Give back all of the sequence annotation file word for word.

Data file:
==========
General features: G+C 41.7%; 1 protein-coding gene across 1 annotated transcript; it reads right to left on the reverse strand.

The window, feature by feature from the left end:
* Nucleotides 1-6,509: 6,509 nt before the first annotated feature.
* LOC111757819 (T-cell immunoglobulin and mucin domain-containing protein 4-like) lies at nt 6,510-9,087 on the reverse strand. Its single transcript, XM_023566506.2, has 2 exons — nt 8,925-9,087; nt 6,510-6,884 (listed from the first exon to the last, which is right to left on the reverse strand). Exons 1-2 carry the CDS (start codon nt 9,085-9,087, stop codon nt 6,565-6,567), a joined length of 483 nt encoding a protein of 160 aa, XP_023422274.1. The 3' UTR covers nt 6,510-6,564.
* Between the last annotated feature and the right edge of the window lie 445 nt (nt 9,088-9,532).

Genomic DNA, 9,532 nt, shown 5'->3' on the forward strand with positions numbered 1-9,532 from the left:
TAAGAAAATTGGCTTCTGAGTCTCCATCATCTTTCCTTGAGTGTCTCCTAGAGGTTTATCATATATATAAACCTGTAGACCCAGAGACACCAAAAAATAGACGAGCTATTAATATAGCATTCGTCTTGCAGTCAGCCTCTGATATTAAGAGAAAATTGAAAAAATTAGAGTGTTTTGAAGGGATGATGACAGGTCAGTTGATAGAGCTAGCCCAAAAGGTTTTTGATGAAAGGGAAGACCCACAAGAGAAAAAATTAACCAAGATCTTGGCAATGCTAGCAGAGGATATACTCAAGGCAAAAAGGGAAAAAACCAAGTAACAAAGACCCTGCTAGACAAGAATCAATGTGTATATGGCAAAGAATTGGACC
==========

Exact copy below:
General features: G+C 41.7%; 1 protein-coding gene across 1 annotated transcript; it reads right to left on the reverse strand.

The window, feature by feature from the left end:
* Nucleotides 1-6,509: 6,509 nt before the first annotated feature.
* LOC111757819 (T-cell immunoglobulin and mucin domain-containing protein 4-like) lies at nt 6,510-9,087 on the reverse strand. Its single transcript, XM_023566506.2, has 2 exons — nt 8,925-9,087; nt 6,510-6,884 (listed from the first exon to the last, which is right to left on the reverse strand). Exons 1-2 carry the CDS (start codon nt 9,085-9,087, stop codon nt 6,565-6,567), a joined length of 483 nt encoding a protein of 160 aa, XP_023422274.1. The 3' UTR covers nt 6,510-6,564.
* Between the last annotated feature and the right edge of the window lie 445 nt (nt 9,088-9,532).

Genomic DNA, 9,532 nt, shown 5'->3' on the forward strand with positions numbered 1-9,532 from the left:
TAAGAAAATTGGCTTCTGAGTCTCCATCATCTTTCCTTGAGTGTCTCCTAGAGGTTTATCATATATATAAACCTGTAGACCCAGAGACACCAAAAAATAGACGAGCTATTAATATAGCATTCGTCTTGCAGTCAGCCTCTGATATTAAGAGAAAATTGAAAAAATTAGAGTGTTTTGAAGGGATGATGACAGGTCAGTTGATAGAGCTAGCCCAAAAGGTTTTTGATGAAAGGGAAGACCCACAAGAGAAAAAATTAACCAAGATCTTGGCAATGCTAGCAGAGGATATACTCAAGGCAAAAAGGGAAAAAACCAAGTAACAAAGACCCTGCTAGACAAGAATCAATGTGTATATGGCAAAGAATTGGACC